Airway obstruction owing to oesophageal achalasia was suspected to have caused CPA. Cardiomyopathy was also considered as a possible cause owing to poor left ventricular wall motion.
Intubation for airway obstruction was performed immediately on admission. The supraglottic airway and motility of the vocal cords were normal. Intravenous access was obtained. A large amount of food, air and saliva were suctioned using a nasogastric tube. Haemodynamic optimisation was attained with intravenous dopamine and dobutamine. The patient was cooled initially with 1.5 litres of normal saline and was admitted to the intensive care unit for further treatment including therapeutic hypothermia. She was cooled to a target temperature of 32–34°C using a mattress with a cover that delivered cold air over the entire body. The goal was to reach the target bladder temperature within 4 h after ROSC . Her temperature was maintained at 32–34°C for 24 h from the start of cooling, followed by passive rewarming, and expected to occur over a period of 8 h. Once normothermia was attained, sedation was discontinued.
Outcome and follow-up
Neurological recovery was evident and extubation was performed after decompression of the oesophagus by upper gastrointestinal endoscopy. She was moved to the general ward on the 10th day of admission, and pneumatic dilatation was performed for achalasia on the 11th day. The remainder of her hospital stay was uneventful, and she was discharged on the 33rd day without any neurological complications.
Bello et al3 first reported acute upper airway obstruction caused by achalasia in 1950. To date, approximately 40 such cases have been described in the literature.4 Moreover, three reports have detailed four instances of sudden death caused by achalasia.5–7 However, a case of CPA owing to acute upper airway obstruction caused by oesophageal achalasia that recovered completely has not been published. In the present case, the patient recovered fully after CPR followed by therapeutic hypothermia.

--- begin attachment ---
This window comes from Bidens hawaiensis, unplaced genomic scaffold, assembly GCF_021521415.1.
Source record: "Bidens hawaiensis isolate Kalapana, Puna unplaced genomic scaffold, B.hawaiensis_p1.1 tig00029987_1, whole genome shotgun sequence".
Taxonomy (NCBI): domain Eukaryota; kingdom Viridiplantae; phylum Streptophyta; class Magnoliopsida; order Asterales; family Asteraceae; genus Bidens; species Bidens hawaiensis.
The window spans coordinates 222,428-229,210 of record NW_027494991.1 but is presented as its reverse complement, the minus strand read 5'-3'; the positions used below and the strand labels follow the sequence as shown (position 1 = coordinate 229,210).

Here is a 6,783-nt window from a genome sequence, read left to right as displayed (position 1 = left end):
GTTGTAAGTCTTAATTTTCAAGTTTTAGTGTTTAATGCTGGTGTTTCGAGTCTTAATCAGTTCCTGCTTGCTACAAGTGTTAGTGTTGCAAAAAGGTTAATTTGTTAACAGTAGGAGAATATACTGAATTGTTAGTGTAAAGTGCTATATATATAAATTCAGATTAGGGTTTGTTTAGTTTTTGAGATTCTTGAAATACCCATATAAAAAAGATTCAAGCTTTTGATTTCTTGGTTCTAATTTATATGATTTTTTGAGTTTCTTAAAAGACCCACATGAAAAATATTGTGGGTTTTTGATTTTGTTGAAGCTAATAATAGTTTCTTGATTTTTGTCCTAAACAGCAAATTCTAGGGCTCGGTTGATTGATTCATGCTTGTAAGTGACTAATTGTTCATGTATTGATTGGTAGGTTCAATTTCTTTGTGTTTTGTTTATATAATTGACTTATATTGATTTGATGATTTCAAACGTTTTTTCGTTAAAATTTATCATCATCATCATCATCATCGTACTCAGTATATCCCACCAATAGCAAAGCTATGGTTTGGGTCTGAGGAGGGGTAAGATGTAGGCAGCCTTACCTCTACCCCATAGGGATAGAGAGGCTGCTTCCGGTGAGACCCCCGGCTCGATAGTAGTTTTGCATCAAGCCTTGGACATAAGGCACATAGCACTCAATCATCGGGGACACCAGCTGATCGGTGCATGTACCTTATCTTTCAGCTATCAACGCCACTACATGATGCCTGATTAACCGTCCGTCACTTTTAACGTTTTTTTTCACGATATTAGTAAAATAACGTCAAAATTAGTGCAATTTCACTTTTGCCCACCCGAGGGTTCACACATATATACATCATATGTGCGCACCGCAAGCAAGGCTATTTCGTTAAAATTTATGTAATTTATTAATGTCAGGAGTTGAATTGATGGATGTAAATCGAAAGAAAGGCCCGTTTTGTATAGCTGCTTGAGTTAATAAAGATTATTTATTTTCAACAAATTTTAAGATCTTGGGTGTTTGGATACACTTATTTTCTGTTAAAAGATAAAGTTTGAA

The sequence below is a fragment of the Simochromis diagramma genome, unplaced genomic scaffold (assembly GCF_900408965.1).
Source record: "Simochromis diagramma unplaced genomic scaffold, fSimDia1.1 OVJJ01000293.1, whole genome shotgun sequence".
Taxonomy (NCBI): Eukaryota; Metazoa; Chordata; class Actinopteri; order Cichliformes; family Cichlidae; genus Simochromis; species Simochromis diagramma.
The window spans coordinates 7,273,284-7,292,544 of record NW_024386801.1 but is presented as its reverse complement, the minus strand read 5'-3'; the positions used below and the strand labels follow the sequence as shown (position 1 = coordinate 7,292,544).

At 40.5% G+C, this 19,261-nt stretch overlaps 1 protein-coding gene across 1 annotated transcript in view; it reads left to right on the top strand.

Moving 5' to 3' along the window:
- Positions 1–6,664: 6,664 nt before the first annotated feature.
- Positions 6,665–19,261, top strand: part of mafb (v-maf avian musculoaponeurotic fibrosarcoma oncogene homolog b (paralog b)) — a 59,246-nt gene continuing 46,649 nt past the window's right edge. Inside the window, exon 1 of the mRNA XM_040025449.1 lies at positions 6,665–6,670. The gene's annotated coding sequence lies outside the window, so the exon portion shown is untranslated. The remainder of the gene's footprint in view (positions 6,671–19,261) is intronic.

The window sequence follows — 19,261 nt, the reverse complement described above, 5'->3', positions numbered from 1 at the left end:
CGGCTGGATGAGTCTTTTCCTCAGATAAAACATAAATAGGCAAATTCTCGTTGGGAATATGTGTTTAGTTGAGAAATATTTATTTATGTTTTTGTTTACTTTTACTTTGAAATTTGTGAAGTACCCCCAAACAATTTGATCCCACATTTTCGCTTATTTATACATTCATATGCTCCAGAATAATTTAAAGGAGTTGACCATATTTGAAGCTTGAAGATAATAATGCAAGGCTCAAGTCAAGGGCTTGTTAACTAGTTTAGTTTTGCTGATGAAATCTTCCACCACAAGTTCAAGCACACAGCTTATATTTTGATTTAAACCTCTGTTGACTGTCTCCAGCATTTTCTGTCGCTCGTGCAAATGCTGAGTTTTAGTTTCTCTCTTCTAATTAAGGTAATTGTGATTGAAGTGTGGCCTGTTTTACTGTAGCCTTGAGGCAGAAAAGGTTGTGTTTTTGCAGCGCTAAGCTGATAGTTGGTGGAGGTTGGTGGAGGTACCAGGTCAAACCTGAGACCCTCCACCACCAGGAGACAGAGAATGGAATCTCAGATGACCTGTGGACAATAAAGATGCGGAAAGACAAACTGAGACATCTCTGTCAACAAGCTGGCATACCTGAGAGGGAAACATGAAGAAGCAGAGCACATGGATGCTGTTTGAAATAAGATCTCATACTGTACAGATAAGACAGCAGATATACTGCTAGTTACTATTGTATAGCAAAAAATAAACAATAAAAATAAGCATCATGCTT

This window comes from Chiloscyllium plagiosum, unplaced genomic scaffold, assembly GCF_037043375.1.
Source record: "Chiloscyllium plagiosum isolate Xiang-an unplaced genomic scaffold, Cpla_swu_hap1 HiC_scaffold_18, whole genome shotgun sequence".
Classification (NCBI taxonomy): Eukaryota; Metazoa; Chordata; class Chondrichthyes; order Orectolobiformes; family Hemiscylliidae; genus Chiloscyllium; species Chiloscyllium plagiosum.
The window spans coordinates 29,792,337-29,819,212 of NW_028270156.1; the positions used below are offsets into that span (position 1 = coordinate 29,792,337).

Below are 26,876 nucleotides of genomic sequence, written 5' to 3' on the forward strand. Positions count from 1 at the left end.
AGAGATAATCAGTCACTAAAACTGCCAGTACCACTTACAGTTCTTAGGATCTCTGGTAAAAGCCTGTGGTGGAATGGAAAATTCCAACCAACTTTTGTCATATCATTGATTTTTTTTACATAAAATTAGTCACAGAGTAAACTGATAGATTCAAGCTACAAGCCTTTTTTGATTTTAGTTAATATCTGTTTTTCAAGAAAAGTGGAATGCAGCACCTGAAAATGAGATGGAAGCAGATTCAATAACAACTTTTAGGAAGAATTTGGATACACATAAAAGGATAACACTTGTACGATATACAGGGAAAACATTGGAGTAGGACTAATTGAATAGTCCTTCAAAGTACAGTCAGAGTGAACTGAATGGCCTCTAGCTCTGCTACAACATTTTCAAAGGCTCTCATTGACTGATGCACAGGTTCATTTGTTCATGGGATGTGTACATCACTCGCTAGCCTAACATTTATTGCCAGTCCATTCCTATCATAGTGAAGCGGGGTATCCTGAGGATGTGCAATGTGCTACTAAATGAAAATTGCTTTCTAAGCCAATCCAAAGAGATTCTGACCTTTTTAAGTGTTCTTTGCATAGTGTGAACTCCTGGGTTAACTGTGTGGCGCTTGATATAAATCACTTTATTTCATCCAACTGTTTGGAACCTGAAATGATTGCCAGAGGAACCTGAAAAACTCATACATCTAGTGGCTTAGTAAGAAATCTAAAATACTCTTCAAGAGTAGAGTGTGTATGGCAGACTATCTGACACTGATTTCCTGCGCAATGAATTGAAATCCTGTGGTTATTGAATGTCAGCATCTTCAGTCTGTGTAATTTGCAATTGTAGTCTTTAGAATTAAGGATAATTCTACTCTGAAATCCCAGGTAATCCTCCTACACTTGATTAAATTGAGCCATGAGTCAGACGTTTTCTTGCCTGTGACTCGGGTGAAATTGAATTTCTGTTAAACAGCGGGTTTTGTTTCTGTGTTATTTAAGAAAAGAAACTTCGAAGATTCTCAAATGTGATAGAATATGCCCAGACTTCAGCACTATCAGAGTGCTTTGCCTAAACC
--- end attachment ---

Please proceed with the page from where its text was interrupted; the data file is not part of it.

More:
Clinical features of cases with airway obstruction caused by oesophageal achalasia are similar, in that most of the patients were elderly women and symptoms generally start postprandially.2,8 The reason why elderly women develop airway obstruction because of achalasia remains unclear. Tracheobronchomalacia owing to a longer period of compression by a dilated oesophagus is considered as a possible cause8; however, in the present case, the patient was middle-aged and tracheobronchomalacia was not observed.
The patient called an ambulance late at night at 23:00 h but had not complained of respiratory distress soon after eating. As a result of these two details, the present case was considered an unusual clinical presentation, hindering a prompt diagnosis and emergency treatment.
Therapeutic hypothermia is now the standard of care for adult patients with ROSC who remain comatose following an out-of-hospital ventricular fibrillation cardiac arrest. This treatment might also be beneficial after non-shockable or in-hospital cardiac arrest9 ,10; however, the literature related to the application of therapeutic hypothermia, specifically for comatose survivors of airway obstruction, including near-hanging,11 submersion12 and advanced laryngeal cancer, is limited.13 Lee et al14 concluded that outcomes in unconscious near-hanging patients with CPA were poor despite treatment with therapeutic hypothermia because of the more severe nature of ischaemic brain injury after cardiac arrest owing to asphyxia than from ventricular fibrillation.
We provided therapeutic hypothermia for this patient because the patient's GCS score was 3/15 on admission. However, the efficacy of therapeutic hypothermia with this patient was not confirmed because this patient developed CPA for a short time.
In conclusion, oesophageal achalasia could cause airway obstruction. The fact that this condition is not limited to elderly women should be considered. Further large studies are required to evaluate the efficacy of therapeutic hypothermia for patients with CPA owing to airway obstruction.
Oesophageal achalasia could cause airway obstruction.
Airway obstruction caused by oesophageal achalasia is not limited to elderly women.
Further large studies are required to evaluate the efficacy of therapeutic hypothermia for patients with cardiopulmonary arrest owing to airway obstruction.
Competing interests None.
Patient consent Obtained.
Provenance and peer review Not commissioned; externally peer reviewed.